May has violated the electoral manifesto and her Lancaster House speech

Created on: 10th July 2018

The Chequers Plan is still-born. Theresa May cannot command a Tory majority in Parliament for her fatal compromise. The votes can be found only by turning to the opposition, and that way lies Sir Robert Peel and the schism of 1846.

The Prime Minister overplayed her hand disastrously by trying to bounce the Cabinet and the Parliamentary party into support for a settlement that violates the electoral manifesto, the Lancaster House speech, the verdict of the referendum, and the minimum conditions of sovereign self-government.  

An entirely new Brexit chapter is suddenly upon us. Anything is now possible. The spectrum ranges – by way of a snap election – from "Global Britain" on WTO terms at one end, to a Corbyn government at the other.

Markets are belatedly waking up to the enormity of this. There had been a view among currency traders that the resignation of David Davis would clear the way for an even softer Brexit, or partial EU membership without voting rights to be more accurate. Sterling briefly rallied. The departure of Boris Johnson hours later shattered that illusion.

Thirty Conservative MPs were in revolt even before the misjudged lock-in at Chequers. They now have two of Brexit’s Cabinet heavyweights in their camp, flanked by Jacob Rees-Mogg and the seventy-strong militia of the European Research Council. The floodgates have opened. It is surely only a matter of time before the requisite 48 letters needed to trigger a leadership race arrive at the 1922 Committee.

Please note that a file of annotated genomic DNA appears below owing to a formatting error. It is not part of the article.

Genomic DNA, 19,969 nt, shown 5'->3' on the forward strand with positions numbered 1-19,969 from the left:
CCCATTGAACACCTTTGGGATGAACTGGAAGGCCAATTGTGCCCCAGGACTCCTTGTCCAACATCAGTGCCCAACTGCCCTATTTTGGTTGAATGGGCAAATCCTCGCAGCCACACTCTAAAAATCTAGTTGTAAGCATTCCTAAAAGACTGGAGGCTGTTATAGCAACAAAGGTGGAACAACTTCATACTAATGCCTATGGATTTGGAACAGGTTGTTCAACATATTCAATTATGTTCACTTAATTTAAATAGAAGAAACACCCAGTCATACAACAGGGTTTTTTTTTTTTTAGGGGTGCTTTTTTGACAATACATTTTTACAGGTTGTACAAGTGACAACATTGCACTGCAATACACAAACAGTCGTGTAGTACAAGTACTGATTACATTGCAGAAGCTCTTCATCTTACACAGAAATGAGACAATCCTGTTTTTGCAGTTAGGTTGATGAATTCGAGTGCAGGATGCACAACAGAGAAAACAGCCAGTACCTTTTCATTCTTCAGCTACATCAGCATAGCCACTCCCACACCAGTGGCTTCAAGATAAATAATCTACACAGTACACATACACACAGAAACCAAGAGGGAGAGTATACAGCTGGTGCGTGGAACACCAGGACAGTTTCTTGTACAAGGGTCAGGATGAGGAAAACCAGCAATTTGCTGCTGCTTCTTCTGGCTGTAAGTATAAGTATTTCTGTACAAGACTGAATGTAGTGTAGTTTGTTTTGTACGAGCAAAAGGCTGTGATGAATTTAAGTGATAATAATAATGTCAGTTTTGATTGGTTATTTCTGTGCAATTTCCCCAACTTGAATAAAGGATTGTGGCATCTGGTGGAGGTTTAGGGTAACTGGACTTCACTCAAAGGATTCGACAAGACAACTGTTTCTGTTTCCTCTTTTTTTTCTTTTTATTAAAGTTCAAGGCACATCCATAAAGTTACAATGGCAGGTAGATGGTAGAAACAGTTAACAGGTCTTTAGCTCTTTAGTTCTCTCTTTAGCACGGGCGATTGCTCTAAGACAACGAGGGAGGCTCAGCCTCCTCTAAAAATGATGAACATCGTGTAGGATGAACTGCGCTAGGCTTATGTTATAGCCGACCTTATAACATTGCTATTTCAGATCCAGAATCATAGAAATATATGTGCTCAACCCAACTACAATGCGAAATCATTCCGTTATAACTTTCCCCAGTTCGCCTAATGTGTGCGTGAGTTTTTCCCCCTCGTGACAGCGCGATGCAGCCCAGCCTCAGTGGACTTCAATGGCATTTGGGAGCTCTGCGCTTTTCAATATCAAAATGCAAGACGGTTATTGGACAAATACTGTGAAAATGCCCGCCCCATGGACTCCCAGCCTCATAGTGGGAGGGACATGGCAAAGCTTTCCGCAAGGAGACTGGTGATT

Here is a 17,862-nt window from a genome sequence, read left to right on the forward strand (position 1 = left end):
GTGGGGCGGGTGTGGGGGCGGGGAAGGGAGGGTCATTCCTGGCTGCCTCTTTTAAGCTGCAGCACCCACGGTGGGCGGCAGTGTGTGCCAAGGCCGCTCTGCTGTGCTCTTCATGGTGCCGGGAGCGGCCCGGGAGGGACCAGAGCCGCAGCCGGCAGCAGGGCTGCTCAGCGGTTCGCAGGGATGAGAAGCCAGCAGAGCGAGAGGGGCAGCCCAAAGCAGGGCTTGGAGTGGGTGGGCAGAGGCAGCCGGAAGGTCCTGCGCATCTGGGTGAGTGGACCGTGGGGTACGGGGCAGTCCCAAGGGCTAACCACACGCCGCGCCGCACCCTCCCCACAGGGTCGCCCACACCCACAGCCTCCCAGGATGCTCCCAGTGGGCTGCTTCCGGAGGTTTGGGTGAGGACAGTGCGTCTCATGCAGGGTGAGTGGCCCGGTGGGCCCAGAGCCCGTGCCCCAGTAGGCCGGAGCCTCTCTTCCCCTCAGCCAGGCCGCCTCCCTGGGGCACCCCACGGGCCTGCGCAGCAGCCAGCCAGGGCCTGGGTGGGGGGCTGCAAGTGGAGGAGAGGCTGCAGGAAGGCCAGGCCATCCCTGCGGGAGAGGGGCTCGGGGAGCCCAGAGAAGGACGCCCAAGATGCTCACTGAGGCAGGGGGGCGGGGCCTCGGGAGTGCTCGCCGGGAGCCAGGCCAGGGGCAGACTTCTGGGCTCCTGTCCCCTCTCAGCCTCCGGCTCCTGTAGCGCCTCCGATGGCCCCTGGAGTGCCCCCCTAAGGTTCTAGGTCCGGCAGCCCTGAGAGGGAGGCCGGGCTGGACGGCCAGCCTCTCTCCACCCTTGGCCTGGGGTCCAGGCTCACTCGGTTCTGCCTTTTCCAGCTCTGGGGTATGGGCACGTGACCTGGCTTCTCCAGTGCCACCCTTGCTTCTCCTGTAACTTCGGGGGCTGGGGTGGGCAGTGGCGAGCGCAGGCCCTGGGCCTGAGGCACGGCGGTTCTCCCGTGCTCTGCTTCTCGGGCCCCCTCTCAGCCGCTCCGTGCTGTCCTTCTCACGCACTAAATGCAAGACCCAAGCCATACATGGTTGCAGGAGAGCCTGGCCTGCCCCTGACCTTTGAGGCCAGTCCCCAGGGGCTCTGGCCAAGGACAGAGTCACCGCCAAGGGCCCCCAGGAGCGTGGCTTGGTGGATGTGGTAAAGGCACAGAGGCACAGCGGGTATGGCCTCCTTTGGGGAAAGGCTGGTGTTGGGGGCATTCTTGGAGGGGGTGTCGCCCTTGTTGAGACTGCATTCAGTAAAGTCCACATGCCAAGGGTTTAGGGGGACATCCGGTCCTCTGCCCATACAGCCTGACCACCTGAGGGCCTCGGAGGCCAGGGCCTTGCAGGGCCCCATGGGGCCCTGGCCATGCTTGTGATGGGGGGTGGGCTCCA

I do not wish to labour the details of the Chequers Plan. Martin Howe, QC, has already conducted a forensic analysis of what we know about this week’s White Paper. His verdict – all over the internet – is worth repeating:

“These proposals lead directly to a worst-of-all-worlds 'Black Hole' Brexit where the UK is stuck permanently as a vassal state in the EU’s legal and regulatory tarpit, still has to obey EU laws and ECJ rulings across vast areas, cannot develop an effective international trade policy, and has lost its vote and treaty vetoes rights.”

Yes, it pulls Britain out of the EU’s foreign policy sphere (Pillar 2), and "justice and home affairs" (Pillar 3). It remains to be seen how this squares with Mrs May’s Munich pledge in February to accept the writ of the European Court in dealings with Europol, Eurojust, and the European Arrest Warrant.

It removes the UK from the ambit of the Charter of Fundamental Rights. This was the mechanism by which the ECJ was acquiring jurisdiction over almost anything it wanted – in violation of Britain’s opt-out under Protocol 30 – and was the biggest single reason why I voted for Brexit. Hurrah for that.

Ambrose Evans Pritchard

www.telegraph.co.uk 

Your Comments

posted by Martin on 11-07-18

This woman needs to go. She has gone against the will of the people, her manifesto, her mansion house speech and article 50.


posted by Peter on 11-07-18

Theresa May is guilty of treason, according to many reader of the Telegraph. I agree and she should not only stand down but the Police should investigate her activities, her duties and responsibilities to serve the will of the people and not her own agenda. After all she is a paid servant.


posted by Sally on 11-07-18

What is the point of voting if our Government do not fulfil the wishes of the people. I have no confidence in this Government and especially the Prime Minister, who thinks she is above the law and the will of the people.


posted by Alison on 12-07-18

Peter quoted from the Telegraph that Theresa May was guilty of Treason. Although this seems a strong accusation, the meaning of treason is: the betrayal of a trust or confidence; breach of faith or treachery. This is exactly what she has done to our Country.


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